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In historic development, Israel exports natural gas to Egypt

Energy Minister Yuval Steinitz explains all the historic aspects of Israel exporting natural gas to Egypt.
An aerial view shows the newly arrived foundation platform of Leviathan natural gas field, in the Mediterranean Sea, off the coast of Haifa, Israel January 31, 2019. Marc Israel Sellem/Pool via REUTERS - RC19D6F07760

It began at a historic press conference in Cairo Jan. 15. Israel’s Energy Minister Yuval Steinitz and his Egyptian counterpart Tarek El-Molla announced that Israel would begin pumping natural gas to Egypt. It was the final accord of a turbulent decade for Steinitz, which began in 2009, when he was appointed finance minister. This was followed by the discovery of vast natural gas fields in Israel (Tamar and Leviathan), which resulted in years of bitter social, economic and environmental battles. At the center of all this fighting were the “gas tycoons” and social activists, with Steinitz fighting both, first in his capacity as finance minister, from 2009-2013, and later as minister of energy, 2015-today. Activists took to the streets to demonstrate against him and even threatened to destroy his political career.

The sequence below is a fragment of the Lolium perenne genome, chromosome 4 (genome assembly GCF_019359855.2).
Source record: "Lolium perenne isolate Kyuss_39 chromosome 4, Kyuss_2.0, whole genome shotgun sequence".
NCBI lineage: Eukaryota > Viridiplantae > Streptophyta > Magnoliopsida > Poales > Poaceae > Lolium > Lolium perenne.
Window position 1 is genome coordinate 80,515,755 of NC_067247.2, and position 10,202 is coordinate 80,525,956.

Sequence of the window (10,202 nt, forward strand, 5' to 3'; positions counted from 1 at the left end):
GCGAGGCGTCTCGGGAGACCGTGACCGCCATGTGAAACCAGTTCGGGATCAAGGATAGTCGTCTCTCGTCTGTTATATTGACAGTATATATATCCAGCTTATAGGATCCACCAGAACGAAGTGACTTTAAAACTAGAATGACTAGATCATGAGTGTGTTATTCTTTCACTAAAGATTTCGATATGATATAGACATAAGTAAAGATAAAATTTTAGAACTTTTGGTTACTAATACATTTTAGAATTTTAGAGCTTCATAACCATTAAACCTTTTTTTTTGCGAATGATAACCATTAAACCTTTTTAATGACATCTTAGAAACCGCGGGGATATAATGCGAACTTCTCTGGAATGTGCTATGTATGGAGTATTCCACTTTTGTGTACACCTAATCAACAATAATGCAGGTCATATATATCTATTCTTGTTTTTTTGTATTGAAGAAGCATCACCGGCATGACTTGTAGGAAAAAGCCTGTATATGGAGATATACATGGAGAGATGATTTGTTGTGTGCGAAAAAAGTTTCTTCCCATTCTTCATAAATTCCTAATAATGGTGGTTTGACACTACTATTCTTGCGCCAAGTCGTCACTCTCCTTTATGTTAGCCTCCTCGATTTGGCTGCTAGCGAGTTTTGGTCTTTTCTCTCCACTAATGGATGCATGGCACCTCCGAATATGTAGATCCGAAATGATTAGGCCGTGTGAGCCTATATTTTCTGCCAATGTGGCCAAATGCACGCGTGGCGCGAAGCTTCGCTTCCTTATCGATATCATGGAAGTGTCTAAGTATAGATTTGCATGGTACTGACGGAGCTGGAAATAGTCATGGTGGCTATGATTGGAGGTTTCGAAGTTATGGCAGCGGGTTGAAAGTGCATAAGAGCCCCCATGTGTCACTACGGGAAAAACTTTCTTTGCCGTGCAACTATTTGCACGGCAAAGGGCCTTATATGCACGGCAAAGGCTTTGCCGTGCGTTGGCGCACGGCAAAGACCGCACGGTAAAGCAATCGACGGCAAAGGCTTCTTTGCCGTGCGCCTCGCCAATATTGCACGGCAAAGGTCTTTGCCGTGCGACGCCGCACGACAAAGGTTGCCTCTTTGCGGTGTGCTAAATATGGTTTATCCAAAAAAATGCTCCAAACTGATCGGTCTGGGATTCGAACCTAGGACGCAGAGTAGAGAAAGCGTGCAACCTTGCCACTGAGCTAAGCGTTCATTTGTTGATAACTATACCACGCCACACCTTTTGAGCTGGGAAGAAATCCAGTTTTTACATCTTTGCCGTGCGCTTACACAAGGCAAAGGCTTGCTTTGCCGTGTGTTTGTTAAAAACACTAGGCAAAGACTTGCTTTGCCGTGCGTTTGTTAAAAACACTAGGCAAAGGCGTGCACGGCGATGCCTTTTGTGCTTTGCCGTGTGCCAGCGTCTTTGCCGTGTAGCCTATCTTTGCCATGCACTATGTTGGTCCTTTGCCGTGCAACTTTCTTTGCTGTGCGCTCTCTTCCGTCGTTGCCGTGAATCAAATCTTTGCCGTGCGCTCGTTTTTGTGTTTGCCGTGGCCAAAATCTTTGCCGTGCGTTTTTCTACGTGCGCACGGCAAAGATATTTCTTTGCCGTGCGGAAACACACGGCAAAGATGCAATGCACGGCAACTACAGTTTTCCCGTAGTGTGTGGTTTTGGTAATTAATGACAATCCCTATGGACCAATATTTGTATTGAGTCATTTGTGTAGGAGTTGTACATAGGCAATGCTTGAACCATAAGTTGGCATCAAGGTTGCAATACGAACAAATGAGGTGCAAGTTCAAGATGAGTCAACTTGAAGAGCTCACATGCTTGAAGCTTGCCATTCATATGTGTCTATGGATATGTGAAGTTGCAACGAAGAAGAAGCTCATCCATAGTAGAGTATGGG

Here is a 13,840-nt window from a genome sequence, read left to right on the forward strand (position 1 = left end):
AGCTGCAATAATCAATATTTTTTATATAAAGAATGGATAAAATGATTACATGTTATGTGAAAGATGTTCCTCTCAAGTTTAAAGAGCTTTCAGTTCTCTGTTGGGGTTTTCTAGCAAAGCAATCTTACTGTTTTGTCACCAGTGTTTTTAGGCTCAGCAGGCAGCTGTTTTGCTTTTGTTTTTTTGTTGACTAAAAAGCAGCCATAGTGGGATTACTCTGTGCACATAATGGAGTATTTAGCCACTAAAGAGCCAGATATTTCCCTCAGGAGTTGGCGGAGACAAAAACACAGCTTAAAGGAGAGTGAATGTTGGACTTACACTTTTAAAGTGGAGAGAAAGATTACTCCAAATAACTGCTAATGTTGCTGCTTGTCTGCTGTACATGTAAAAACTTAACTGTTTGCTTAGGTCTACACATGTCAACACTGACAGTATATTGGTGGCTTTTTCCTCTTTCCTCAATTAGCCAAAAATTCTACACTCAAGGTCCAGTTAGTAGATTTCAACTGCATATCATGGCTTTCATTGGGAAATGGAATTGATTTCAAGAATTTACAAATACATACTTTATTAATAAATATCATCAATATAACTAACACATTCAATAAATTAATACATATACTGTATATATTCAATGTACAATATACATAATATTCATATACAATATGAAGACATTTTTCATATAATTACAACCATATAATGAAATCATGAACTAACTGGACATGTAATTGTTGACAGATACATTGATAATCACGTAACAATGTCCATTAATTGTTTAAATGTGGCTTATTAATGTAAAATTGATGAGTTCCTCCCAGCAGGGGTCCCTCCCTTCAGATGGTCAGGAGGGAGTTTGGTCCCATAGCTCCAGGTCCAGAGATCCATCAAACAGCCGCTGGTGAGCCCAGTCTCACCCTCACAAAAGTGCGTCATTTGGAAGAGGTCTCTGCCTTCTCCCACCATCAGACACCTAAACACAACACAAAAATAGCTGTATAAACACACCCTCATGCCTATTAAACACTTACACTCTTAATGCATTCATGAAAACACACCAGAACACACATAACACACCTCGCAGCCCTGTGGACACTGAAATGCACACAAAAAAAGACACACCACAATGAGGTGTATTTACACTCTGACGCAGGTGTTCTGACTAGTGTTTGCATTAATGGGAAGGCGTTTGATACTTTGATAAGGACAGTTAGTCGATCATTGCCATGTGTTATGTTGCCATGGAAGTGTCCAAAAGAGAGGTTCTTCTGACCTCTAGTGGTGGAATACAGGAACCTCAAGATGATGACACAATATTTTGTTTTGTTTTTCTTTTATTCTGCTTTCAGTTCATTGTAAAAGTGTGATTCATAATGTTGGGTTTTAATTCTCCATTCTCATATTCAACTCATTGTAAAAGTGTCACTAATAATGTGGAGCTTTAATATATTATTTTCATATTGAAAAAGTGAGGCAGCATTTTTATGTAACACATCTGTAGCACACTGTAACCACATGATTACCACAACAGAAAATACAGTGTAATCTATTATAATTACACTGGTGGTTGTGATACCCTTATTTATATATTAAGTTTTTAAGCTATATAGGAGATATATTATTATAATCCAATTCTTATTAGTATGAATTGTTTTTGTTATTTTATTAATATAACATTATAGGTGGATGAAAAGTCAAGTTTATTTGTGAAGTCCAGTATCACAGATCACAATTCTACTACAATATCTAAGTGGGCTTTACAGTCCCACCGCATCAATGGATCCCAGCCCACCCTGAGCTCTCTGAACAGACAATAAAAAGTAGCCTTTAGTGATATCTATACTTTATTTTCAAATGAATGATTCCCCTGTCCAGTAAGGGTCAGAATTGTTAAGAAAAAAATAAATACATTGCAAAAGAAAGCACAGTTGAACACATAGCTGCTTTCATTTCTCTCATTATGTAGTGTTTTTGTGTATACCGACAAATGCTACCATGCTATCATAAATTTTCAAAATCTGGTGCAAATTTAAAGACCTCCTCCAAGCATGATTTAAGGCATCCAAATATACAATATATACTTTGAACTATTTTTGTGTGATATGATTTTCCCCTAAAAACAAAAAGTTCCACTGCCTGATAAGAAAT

As he waited in Cairo airport that evening for his flight back to Israel, Steinitz could see the TV monitors playing clips from the press conference. Watching himself standing beside his Egyptian counterpart, with the flags of Egypt and Israel behind him, he felt as if he had just closed a circle. It was the first time the Egyptian public was exposed to this important example of economic cooperation between the two countries.

On another occasion, Molla called it the biggest instance of cooperation between Egypt and Israel since the signing of the 1979 peace treaty. The natural gas discoveries and ensuing export agreements not only ensure that Israel will enjoy energy independence in the next decade. It also grants it the status of a regional geopolitical power and strengthens its common interests with Egypt and Jordan, to whom Israel will also be exporting gas.